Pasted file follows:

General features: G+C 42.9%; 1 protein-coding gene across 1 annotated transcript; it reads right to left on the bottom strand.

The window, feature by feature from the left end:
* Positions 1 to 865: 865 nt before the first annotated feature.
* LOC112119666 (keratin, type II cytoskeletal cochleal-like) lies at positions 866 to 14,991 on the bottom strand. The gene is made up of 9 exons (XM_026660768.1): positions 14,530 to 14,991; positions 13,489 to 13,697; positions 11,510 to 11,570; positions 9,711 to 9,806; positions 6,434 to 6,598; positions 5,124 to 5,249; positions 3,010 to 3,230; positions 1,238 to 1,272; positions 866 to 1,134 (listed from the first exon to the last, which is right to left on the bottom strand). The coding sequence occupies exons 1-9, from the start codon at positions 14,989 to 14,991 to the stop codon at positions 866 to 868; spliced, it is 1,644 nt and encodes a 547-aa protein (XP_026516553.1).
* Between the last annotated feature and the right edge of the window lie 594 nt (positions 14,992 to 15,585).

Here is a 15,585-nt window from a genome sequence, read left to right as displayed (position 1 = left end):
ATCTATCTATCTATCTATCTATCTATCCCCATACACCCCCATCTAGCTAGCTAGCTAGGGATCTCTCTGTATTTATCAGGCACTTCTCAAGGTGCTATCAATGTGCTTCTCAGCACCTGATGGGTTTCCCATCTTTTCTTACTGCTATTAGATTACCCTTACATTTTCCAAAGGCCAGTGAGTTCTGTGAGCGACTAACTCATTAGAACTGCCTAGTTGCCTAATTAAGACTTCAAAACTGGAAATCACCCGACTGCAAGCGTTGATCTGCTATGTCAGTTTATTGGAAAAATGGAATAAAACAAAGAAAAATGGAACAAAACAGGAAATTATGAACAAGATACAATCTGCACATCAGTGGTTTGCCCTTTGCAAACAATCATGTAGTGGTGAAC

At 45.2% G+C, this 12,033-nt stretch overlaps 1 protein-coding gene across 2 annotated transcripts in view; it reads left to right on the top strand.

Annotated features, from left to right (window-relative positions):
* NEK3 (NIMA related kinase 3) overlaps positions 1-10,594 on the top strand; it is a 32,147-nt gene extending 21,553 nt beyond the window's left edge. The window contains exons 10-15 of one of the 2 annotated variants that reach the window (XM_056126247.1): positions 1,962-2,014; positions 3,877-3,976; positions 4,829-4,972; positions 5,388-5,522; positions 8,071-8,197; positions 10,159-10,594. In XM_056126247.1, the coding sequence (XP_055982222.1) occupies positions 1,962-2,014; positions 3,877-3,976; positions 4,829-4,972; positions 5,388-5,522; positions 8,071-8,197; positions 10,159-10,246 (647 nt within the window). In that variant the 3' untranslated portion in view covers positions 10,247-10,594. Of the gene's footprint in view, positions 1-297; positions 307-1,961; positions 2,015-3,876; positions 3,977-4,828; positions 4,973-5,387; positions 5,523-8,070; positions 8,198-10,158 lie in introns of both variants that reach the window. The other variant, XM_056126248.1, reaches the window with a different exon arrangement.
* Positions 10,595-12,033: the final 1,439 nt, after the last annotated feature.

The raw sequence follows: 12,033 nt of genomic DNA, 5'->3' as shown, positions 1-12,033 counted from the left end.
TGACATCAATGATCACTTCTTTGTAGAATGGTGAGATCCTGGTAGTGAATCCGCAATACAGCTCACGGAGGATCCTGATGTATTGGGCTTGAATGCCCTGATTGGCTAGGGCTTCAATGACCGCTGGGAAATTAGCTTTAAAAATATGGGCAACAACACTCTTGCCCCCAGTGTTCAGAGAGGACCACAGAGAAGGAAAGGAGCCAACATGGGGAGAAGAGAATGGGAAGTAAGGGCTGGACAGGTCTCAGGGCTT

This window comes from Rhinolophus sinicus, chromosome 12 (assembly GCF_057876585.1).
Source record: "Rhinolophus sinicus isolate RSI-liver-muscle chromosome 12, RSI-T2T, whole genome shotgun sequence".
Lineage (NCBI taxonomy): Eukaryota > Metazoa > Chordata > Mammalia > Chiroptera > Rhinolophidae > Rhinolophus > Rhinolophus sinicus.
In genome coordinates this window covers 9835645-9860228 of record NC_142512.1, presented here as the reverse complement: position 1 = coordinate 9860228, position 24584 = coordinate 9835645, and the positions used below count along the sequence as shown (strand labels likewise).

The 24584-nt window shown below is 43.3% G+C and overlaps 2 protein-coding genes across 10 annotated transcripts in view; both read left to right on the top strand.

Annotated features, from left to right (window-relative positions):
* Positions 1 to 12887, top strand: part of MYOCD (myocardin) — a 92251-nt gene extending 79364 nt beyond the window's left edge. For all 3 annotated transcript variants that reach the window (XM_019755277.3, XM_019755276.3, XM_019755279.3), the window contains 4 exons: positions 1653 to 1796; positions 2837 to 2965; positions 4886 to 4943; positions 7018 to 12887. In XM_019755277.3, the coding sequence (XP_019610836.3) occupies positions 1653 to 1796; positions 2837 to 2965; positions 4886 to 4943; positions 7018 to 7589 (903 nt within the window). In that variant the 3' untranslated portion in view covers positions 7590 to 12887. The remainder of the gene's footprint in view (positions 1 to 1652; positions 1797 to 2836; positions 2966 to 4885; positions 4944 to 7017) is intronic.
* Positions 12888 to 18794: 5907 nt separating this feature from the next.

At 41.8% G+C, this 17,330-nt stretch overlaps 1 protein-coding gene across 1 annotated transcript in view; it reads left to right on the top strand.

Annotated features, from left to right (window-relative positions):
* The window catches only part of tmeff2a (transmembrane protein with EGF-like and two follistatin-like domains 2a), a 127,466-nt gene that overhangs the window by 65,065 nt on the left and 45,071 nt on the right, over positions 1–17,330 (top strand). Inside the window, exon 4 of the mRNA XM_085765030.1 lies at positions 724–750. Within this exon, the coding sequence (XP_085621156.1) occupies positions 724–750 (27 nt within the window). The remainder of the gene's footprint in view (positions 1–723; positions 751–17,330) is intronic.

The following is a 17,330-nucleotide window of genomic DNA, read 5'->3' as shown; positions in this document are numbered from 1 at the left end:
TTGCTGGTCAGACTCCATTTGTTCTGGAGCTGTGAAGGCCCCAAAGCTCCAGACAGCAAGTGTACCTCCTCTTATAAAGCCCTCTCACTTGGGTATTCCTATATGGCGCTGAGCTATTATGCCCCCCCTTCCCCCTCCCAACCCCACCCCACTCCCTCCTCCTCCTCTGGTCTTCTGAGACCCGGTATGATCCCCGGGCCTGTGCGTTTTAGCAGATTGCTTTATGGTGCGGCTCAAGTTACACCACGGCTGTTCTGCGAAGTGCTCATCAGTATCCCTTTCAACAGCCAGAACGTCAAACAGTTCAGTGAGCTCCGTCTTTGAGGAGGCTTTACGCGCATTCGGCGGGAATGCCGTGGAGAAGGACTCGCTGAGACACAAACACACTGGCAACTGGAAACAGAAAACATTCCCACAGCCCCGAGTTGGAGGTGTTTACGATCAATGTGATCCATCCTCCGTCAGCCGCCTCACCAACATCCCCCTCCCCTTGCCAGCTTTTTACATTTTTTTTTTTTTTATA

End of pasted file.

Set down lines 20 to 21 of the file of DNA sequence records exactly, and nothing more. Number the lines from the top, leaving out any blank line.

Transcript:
* Positions 1 to 12887, top strand: part of MYOCD (myocardin) — a 92251-nt gene extending 79364 nt beyond the window's left edge. For all 3 annotated transcript variants that reach the window (XM_019755277.3, XM_019755276.3, XM_019755279.3), the window contains 4 exons: positions 1653 to 1796; positions 2837 to 2965; positions 4886 to 4943; positions 7018 to 12887. In XM_019755277.3, the coding sequence (XP_019610836.3) occupies positions 1653 to 1796; positions 2837 to 2965; positions 4886 to 4943; positions 7018 to 7589 (903 nt within the window). In that variant the 3' untranslated portion in view covers positions 7590 to 12887. The remainder of the gene's footprint in view (positions 1 to 1652; positions 1797 to 2836; positions 2966 to 4885; positions 4944 to 7017) is intronic.
* Positions 12888 to 18794: 5907 nt separating this feature from the next.